Clinically, not all circumstances are suitable for virtual evaluation, such as complaints presented by certain dermatology and pulmonary patients, and many presentations mandate an onsite visit. Also, some patients have legitimate medical exemptions from vaccine eligibility, e.g., immunocompromised patients.

In addition, some patients may express legally recognized religious objections. The U.S. Supreme Court’s recent decisions express a more protective stance toward religious liberties.

When a patient reports that a disability prevents them from receiving a COVID-19 vaccine, healthcare providers may understandably feel cautious about asking patients for details. However, it is appropriate for a medical assistant (MA) to ask the patient during the intake conversation if there have been changes in the patient’s medical history or status since the last visit. As part of coordination of care, specialty offices can contact primary care physicians to properly inquire about any disabilities mentioned by patients.

The Pfizer-BioNTech vaccine has received full approval from the Food and Drug Administration (FDA), improving upon the existing emergency use authorization (EUA). The Johnson and Johnson single-dose Janssen vaccine and the Moderna vaccine are both awaiting final nonemergent regulatory approval. Once those full approvals emerge, presumably the Centers for Disease Control and Prevention (CDC) and other federal agencies will issue new and/or revised rules, regulations, and guidelines. Meanwhile, medical offices should consider their local community’s current rate of COVID-19 transmission as they make decisions regarding safe and reasonable measures for their practice settings as conditions unfold.

As clinicians await full FDA approval of all available vaccines, they are advised to stay up to date on evolving guidelines from the CDC, as well as recommendations from their specialty’s medical professional societies. Each state’s executive orders should be kept top of mind, as should any hospital bylaws. Healthcare providers can protect themselves, their medical office staff, and their patients with pre-vaccine infection-control measures such as masking and the use of other personal protective equipment (PPE), as well as social distancing for in-office patients, accompanied by use of telemedicine wherever warranted by the physician’s best clinical judgment.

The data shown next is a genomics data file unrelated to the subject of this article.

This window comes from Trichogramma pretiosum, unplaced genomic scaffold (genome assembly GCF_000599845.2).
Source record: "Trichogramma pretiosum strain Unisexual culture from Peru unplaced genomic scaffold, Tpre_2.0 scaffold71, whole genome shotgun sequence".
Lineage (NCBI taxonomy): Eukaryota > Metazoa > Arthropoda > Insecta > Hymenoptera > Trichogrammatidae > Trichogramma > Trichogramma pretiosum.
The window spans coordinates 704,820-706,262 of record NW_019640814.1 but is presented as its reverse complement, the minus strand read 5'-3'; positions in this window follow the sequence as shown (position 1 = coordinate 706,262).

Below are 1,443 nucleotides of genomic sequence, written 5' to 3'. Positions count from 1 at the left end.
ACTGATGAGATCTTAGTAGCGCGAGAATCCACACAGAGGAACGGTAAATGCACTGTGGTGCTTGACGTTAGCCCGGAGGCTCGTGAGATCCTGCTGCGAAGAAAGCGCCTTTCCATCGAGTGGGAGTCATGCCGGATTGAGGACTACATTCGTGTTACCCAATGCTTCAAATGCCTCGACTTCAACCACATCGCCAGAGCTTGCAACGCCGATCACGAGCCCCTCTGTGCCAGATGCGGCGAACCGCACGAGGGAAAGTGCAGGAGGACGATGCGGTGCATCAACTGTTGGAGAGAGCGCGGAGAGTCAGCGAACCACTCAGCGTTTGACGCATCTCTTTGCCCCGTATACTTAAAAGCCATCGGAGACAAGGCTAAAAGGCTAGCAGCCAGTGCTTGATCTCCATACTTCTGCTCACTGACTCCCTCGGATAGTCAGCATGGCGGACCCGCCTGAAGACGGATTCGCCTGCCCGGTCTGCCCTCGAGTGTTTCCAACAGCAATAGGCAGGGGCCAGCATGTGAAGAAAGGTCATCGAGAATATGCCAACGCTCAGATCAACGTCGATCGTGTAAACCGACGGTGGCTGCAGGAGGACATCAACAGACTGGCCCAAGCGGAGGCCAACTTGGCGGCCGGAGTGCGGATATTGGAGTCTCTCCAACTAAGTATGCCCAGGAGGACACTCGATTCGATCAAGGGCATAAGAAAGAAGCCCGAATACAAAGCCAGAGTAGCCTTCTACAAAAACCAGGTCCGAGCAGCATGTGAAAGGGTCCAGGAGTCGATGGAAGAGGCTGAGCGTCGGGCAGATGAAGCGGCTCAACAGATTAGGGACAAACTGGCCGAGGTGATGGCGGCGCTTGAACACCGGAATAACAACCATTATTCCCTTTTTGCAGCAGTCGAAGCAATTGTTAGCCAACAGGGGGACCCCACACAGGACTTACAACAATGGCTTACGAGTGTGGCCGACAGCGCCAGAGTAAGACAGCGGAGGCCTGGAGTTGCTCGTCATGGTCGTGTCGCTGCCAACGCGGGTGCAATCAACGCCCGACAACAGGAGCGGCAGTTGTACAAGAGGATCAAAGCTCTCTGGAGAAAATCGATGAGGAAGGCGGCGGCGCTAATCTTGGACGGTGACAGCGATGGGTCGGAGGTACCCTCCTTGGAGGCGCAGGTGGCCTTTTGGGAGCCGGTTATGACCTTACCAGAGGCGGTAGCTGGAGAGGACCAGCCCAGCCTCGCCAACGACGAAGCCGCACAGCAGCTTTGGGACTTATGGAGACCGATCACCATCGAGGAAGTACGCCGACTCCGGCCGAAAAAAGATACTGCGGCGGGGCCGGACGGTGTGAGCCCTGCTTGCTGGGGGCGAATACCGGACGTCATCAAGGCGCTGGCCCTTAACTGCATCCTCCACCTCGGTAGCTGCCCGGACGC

Numerous states have granted healthcare providers and facilities limited temporary protections from liability for treatment provided in relation to the public health emergency. Also, the U.S. Department of Health and Human Services (HHS) expanded the scope of the PREP Act immunity to potentially cover more healthcare providers who administer the vaccine or where not administering a vaccine is a covered countermeasure for certain individuals. According to a regulatory change from the HHS effective March 11, 2021, an expanded group of health professionals including midwives, paramedics, and dentists can now administer COVID-19 vaccines without being held liable for harms. HHS also expanded the liability shield to include physician assistants, eye doctors, and veterinarians who are licensed or who have been licensed in any state within the past five years. However, patients can still make claims. Based on previous vaccination-related claims, the following are some potential risk scenarios:

  • Due to lack of follow-up by the medical practice, a patient misses their second dose, contracts the virus, experiences an adverse event, and files suit.
  • A patient who is not adequately monitored after being given the vaccine faints and is injured in the fall or experiences an allergic reaction.
  • No informed consent is obtained, and the patient experiences a severe complication, interfering with their ability to work. The patient states they would never have had the injection had they known of the potential complications.
  • Informed refusal is not obtained, and the patient then claims they were unaware of the risks of not taking the vaccine. The Doctors Company provides a Refusal to Consent to Treatment, Medication, or Testing form to assist with documentation of the physician-patient discussion.

Consider taking the following steps to enhance patient safety and avoid medical malpractice risks:

Screen patients for contraindications and precautions prior to administering the vaccine to prevent adverse events following vaccinations.

Educate patients regarding vaccination schedules.

Designate a staff member to monitor for revisions and/or new recommendations from the Food and Drug Administration (FDA) and the Centers for Disease Control and Prevention (CDC).

Provide written educational materials to patients in their preferred language (e.g., vaccine information sheets). Conduct and document a thorough informed consent discussion using language the patient can understand. Include information on the potential consequences of contracting the disease as a result of non-vaccination.

Use a vaccination informed consent form and document the consent discussion in the medical record. For more communication tips, see Communicating with COVID-19 Vaccine-Hesitant Patients: Top Tips.

Educate staff and conduct skills verification on accepted procedures, new standards, and risk prevention methods. Document these efforts in administrative training files.

Store and handle vaccinations in accordance with manufacturers’ guidelines. Monitor these practices with staff—do not just assume they are being followed correctly.